Physicians are not only well positioned to effectively increase organ donation, they are also ethically obliged to encourage patients to consider it, according to the principles of beneficence and justice, in particular [18]. Because any patient’s future need for an organ is unknown, it is in all patients’ best interests to have access to the largest supply of organs possible. Relying on this conception of the principle of beneficence, physicians are morally obliged to discuss organ donation with their patients in an effort to increase the supply of organs available to them in the future should the need arise. Beyond their responsibility to individual patients and families, physicians have an additional obligation to promote justice: in this case, a chance at lifesaving treatment for all persons in need. In the context of collective action problems, this often corresponds to a duty to encourage prosocial behavior. Because of their role in promoting health, physicians are ethically obligated to encourage organ donation, rather than remaining value-neutral—both for their patients’ possible future best interest and for the best interest of society [19].

Considerations for Patient Autonomy

How can the principles of justice and beneficence, which require that the physician encourage organ donation, be balanced with the principle of autonomy, which requires that patients decide about treatments in accordance with their preferences and values? Ezekiel Emanuel and Linda Emanuel consider four models of patient-physician decision making: paternalistic, informative, interpretive, and deliberative [20]. Although the paternalistic approach (in which the physician recommends the treatment he or she considers optimal) does not offer enough control to patients, the informative model limits the physician’s role to that of technical expert conveying only facts, leaving little scope for physicians’ values. In the interpretative model, physician-patient interactions are meant to clarify patients’ values and preferences and help patients identify treatments that best align with their values. By contrast, the deliberative model casts the physician in the role of clarifying health-related values associated with available treatments and suggesting why certain values are worthier. Emanuel and Emanuel, who consider several models and advocate for the deliberative model as superior, note that, in this last model, “the conception of patient autonomy is moral self-development; the patient is empowered not simply to follow unexamined preferences or examined values, but to consider, through dialogue, alternative health-related values, their worthiness, and implications for treatment” [21].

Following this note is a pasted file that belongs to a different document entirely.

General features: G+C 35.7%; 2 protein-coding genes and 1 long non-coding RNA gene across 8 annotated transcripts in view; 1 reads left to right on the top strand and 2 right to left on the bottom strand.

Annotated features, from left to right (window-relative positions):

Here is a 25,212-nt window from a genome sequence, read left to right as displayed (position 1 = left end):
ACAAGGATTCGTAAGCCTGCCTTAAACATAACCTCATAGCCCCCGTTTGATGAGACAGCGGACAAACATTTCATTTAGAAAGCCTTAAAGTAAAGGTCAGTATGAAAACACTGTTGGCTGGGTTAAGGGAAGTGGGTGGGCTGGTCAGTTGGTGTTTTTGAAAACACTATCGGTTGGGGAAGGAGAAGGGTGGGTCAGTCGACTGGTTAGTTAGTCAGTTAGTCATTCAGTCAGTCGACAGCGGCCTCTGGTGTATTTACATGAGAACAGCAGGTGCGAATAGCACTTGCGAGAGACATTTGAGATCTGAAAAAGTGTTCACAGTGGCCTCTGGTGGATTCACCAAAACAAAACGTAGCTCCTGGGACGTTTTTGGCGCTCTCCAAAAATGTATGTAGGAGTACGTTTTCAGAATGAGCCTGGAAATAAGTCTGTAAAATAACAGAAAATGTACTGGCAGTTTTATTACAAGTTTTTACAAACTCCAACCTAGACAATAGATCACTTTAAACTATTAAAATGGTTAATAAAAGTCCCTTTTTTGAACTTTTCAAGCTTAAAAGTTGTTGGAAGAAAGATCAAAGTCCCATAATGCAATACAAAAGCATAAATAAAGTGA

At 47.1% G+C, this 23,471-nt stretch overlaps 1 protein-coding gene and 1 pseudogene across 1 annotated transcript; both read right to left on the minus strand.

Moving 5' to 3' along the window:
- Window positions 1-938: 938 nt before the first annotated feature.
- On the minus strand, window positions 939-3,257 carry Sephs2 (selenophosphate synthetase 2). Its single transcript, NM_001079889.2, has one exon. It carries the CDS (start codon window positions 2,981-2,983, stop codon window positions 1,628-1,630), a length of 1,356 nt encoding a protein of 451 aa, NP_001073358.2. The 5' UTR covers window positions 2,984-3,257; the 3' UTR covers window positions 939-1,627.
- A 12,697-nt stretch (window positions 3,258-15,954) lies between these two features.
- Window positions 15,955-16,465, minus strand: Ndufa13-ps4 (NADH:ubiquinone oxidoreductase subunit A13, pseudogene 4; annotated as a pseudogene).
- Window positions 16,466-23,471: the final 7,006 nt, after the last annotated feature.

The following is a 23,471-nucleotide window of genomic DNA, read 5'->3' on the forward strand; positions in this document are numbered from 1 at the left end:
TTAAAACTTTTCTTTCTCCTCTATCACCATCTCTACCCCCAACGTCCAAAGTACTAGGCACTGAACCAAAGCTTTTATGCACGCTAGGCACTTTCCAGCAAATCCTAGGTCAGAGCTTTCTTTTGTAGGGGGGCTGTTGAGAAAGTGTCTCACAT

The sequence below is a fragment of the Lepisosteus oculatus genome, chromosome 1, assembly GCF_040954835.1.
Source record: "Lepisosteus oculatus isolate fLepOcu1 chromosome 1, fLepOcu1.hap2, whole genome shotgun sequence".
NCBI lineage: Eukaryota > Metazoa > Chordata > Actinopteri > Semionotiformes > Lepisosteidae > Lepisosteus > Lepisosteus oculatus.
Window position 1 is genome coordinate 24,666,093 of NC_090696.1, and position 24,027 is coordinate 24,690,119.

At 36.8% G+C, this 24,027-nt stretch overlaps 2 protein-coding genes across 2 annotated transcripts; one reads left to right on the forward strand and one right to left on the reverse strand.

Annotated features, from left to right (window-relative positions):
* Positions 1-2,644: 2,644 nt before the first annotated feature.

Indeed, such a deliberative approach would require physicians to engage patients in discussion about organ donation and encourage them strongly to consider the moral values associated with donation. A deliberative approach has been recently taken in pediatric practices that require patients without medical exemptions to be vaccinated. In addition, new guidelines from the American Academy of Pediatrics advocate more stringent criteria for prescribing antibiotics for treatment of acute otitis media, in part to reduce antibiotic resistance [22].

Are Public Health Authorities Morally Obligated to Intervene?